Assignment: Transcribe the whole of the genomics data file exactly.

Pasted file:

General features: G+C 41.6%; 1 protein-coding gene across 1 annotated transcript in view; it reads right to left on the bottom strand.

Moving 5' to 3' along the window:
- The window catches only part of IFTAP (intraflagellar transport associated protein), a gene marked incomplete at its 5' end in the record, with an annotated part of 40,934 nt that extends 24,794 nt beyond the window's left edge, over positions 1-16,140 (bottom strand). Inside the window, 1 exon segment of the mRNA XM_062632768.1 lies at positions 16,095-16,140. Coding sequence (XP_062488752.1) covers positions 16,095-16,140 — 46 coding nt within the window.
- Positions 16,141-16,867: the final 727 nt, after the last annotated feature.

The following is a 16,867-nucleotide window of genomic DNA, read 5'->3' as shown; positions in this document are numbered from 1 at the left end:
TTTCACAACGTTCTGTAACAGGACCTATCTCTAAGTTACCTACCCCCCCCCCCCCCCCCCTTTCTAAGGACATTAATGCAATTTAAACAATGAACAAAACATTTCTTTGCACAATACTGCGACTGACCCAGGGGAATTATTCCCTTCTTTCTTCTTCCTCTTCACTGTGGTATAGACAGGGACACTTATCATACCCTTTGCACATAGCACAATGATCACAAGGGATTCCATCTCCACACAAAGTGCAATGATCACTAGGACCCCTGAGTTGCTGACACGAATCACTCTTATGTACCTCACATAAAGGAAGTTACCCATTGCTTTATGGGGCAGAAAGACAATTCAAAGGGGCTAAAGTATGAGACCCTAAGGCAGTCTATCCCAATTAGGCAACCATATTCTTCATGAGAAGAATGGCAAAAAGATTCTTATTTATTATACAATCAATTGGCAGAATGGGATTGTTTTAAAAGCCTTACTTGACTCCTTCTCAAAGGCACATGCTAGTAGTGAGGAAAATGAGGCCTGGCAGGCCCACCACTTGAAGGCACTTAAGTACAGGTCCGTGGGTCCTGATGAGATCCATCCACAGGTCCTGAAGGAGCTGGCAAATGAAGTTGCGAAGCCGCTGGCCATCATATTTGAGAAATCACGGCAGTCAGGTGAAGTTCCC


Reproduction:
General features: G+C 41.6%; 1 protein-coding gene across 1 annotated transcript in view; it reads right to left on the bottom strand.

Moving 5' to 3' along the window:
- The window catches only part of IFTAP (intraflagellar transport associated protein), a gene marked incomplete at its 5' end in the record, with an annotated part of 40,934 nt that extends 24,794 nt beyond the window's left edge, over positions 1-16,140 (bottom strand). Inside the window, 1 exon segment of the mRNA XM_062632768.1 lies at positions 16,095-16,140. Coding sequence (XP_062488752.1) covers positions 16,095-16,140 — 46 coding nt within the window.
- Positions 16,141-16,867: the final 727 nt, after the last annotated feature.

The following is a 16,867-nucleotide window of genomic DNA, read 5'->3' as shown; positions in this document are numbered from 1 at the left end:
TTTCACAACGTTCTGTAACAGGACCTATCTCTAAGTTACCTACCCCCCCCCCCCCCCCCCTTTCTAAGGACATTAATGCAATTTAAACAATGAACAAAACATTTCTTTGCACAATACTGCGACTGACCCAGGGGAATTATTCCCTTCTTTCTTCTTCCTCTTCACTGTGGTATAGACAGGGACACTTATCATACCCTTTGCACATAGCACAATGATCACAAGGGATTCCATCTCCACACAAAGTGCAATGATCACTAGGACCCCTGAGTTGCTGACACGAATCACTCTTATGTACCTCACATAAAGGAAGTTACCCATTGCTTTATGGGGCAGAAAGACAATTCAAAGGGGCTAAAGTATGAGACCCTAAGGCAGTCTATCCCAATTAGGCAACCATATTCTTCATGAGAAGAATGGCAAAAAGATTCTTATTTATTATACAATCAATTGGCAGAATGGGATTGTTTTAAAAGCCTTACTTGACTCCTTCTCAAAGGCACATGCTAGTAGTGAGGAAAATGAGGCCTGGCAGGCCCACCACTTGAAGGCACTTAAGTACAGGTCCGTGGGTCCTGATGAGATCCATCCACAGGTCCTGAAGGAGCTGGCAAATGAAGTTGCGAAGCCGCTGGCCATCATATTTGAGAAATCACGGCAGTCAGGTGAAGTTCCC